About St. Joseph’s Catholic Church Harrogate

Only a hundred years ago Bilton was described as, “A small old fashioned hamlet, it consists of half-a-dozen farm houses, a few cottages and a public house.” It did, however, include Harrogate Hall which was situated off the present Hall Lane. In the sixteenth century it was the home of the Trapps family.

They were an old Catholic family who from the time of Sir Francis Trapps and his wife Mary were regularly presented to the authorities as “papist recusants”. The family sold the Bilton estate at the time of the Civil War and thereafter resided at Nidd.

In 1767 it was reported to the House of Lords there were 37 Catholics in Harrogate, but little more is heard of this small community until the foundation of St. Robert’s parish in Harrogate in 1861. In 1873 Fr. Glover informed Bishop Cornthwaite that there were three Catholics living at New Park, eight at Bilton, seven at Killinghall and four at Hampsthwaite.

However, slowly over the years the population grew and in 1924 to mark the Golden Jubilee of the opening of their present church, Fr. Saxton and the people of St. Robert’s, as a token of their thanksgiving to God decided to build a chapel-of-ease at Bilton dedicated to St. Joseph. The architect was W.H.H. Marten of Leeds and the foundation stone was laid by Bishop Cowgill on 16 July, 1924. The first Mass was said in the new church on 30 July, 1925 by the Bishop assisted by Fr. Saxton and Fr. Hammond. The solemn opening took place on Sunday, 11 October with Mass celebrated by Fr. Saxton.

Until 1929 St. Joseph’s was served from St. Robert’s, and one of the priests from there said Mass each Sunday and Holy Day at 8.30 am. However, on 16 January, 1929 St. Joseph’s was established as an independent parish and Fr. W.J. Bickerdike, a former curate at St. Robert’s, but at that time parish priest of Bentham, was appointed the first parish priest. He remained parish priest for 26 years until his death on 3 February, 1955.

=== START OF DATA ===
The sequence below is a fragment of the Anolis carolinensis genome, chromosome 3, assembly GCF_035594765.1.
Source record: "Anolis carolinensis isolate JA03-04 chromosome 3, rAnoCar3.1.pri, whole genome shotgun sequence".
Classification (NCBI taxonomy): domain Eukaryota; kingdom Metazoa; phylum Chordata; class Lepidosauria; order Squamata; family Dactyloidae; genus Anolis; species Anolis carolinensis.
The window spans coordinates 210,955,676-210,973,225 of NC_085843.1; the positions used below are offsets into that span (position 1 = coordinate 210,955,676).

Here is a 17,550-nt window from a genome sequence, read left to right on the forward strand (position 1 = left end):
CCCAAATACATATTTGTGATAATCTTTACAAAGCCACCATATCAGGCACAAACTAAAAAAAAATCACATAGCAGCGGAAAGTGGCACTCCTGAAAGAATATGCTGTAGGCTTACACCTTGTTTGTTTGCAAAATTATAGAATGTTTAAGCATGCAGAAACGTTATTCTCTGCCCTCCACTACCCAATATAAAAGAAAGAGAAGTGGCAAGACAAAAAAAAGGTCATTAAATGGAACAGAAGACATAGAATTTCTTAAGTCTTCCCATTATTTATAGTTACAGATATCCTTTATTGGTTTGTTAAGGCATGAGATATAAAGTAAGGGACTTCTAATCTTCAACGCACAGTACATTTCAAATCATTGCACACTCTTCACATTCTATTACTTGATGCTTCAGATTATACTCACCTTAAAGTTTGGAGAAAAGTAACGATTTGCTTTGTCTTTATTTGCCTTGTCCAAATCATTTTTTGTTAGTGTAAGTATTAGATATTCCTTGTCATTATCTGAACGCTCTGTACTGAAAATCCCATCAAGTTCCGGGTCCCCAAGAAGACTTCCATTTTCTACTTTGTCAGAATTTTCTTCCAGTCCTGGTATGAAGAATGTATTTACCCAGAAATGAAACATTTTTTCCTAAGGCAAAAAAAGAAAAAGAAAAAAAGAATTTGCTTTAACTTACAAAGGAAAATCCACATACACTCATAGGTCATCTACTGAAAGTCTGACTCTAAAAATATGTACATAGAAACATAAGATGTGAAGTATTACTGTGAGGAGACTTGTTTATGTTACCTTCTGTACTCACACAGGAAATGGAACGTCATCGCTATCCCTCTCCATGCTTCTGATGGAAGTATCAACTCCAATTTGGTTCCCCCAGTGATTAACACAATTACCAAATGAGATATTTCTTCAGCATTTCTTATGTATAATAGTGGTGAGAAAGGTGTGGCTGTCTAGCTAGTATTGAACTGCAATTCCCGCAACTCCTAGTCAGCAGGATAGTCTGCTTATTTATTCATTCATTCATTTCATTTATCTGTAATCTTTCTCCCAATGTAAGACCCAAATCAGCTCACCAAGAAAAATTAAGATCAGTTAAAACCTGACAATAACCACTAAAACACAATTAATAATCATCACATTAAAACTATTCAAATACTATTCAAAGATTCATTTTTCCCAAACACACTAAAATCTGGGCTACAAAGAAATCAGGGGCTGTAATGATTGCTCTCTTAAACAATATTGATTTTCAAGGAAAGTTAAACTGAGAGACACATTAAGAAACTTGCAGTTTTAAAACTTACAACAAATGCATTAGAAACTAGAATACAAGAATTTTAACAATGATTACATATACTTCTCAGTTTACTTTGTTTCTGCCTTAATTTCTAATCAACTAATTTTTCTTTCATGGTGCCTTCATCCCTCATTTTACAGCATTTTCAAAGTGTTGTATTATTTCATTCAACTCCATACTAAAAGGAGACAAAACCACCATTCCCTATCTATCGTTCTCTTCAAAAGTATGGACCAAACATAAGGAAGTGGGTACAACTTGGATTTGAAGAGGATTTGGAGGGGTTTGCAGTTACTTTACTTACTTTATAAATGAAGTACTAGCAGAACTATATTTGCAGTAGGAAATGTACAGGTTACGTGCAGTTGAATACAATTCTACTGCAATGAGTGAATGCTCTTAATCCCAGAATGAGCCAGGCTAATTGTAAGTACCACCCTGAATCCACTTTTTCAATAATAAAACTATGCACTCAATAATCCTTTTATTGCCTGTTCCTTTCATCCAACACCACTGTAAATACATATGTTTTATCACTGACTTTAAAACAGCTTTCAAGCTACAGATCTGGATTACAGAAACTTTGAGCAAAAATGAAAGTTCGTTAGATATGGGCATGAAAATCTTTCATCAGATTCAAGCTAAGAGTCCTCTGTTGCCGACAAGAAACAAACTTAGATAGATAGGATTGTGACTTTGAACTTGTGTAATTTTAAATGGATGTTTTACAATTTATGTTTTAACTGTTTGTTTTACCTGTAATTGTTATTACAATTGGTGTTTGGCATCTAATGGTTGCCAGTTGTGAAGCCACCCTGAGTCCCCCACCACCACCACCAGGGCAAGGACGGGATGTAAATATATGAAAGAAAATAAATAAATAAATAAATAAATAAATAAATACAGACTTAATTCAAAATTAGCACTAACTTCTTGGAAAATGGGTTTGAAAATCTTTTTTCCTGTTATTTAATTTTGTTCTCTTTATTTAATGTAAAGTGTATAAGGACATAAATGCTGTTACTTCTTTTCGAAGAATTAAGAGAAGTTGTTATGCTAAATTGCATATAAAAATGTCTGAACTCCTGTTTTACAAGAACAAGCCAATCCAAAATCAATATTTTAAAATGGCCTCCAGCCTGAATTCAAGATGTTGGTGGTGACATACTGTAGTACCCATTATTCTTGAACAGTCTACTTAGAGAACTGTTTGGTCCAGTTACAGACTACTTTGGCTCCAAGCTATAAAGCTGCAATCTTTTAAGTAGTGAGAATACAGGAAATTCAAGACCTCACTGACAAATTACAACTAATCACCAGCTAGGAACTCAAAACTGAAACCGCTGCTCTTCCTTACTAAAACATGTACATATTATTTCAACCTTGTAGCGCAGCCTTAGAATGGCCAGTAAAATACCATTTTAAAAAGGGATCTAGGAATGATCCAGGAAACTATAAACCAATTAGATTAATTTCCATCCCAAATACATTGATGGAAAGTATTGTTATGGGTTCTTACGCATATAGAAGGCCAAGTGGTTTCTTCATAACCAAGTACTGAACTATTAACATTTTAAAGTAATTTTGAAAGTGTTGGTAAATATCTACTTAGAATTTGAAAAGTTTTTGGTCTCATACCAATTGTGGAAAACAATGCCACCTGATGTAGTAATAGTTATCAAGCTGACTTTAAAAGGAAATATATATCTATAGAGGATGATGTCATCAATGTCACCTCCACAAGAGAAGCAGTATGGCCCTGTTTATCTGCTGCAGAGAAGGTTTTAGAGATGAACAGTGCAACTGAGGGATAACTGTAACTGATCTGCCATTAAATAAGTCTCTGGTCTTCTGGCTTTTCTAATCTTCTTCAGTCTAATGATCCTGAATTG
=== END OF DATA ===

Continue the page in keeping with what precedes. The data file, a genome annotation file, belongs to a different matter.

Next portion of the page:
Since then there have been seven parish priests at St. Joseph’s. In January 1971, Fr. Moverley, the then parish priest, saw the fulfilment of long treasured plans with the opening of the parish primary school. To mark the Golden Jubilee of the parish in 1979 it was decided to re-order the sanctuary of the church in accordance with the changes in liturgical requirements. A new free-standing York stone altar from Bolton Woods quarry was designed by Mr. D. Chambers, the parish architect, whilst the former reredos was fronted with Portland stone to match the existing Ancaster stone work. At the same time the church was re-carpeted throughout.

At the present time the parish numbers over 1500, a far cry from the 22 served by Fr. Glover in 1873.

St. Joseph’s Parish Priests

1929 – 1955  Very Rev Canon W.J. Bickerdike (R.I.P.)

1955 – 1958  Rev Father W. O’Grady (R.I.P.)

1958 – 1968  Rev Father P Loftus (R.I.P.)

1968 – 1969  Rev Father H. Blackhouse (R.I.P.)

1969 – 1974  Very Rev Canon C. Moverley (R.I.P.)

1974 – 1985  Rev Monsignor George Bradley (R.I.P.)

1985 – 1997  Rev Monsignor John Dunne

1997 – 2005  Rev Father Mark Naughton

since 2005    Rev Father Neil Byrne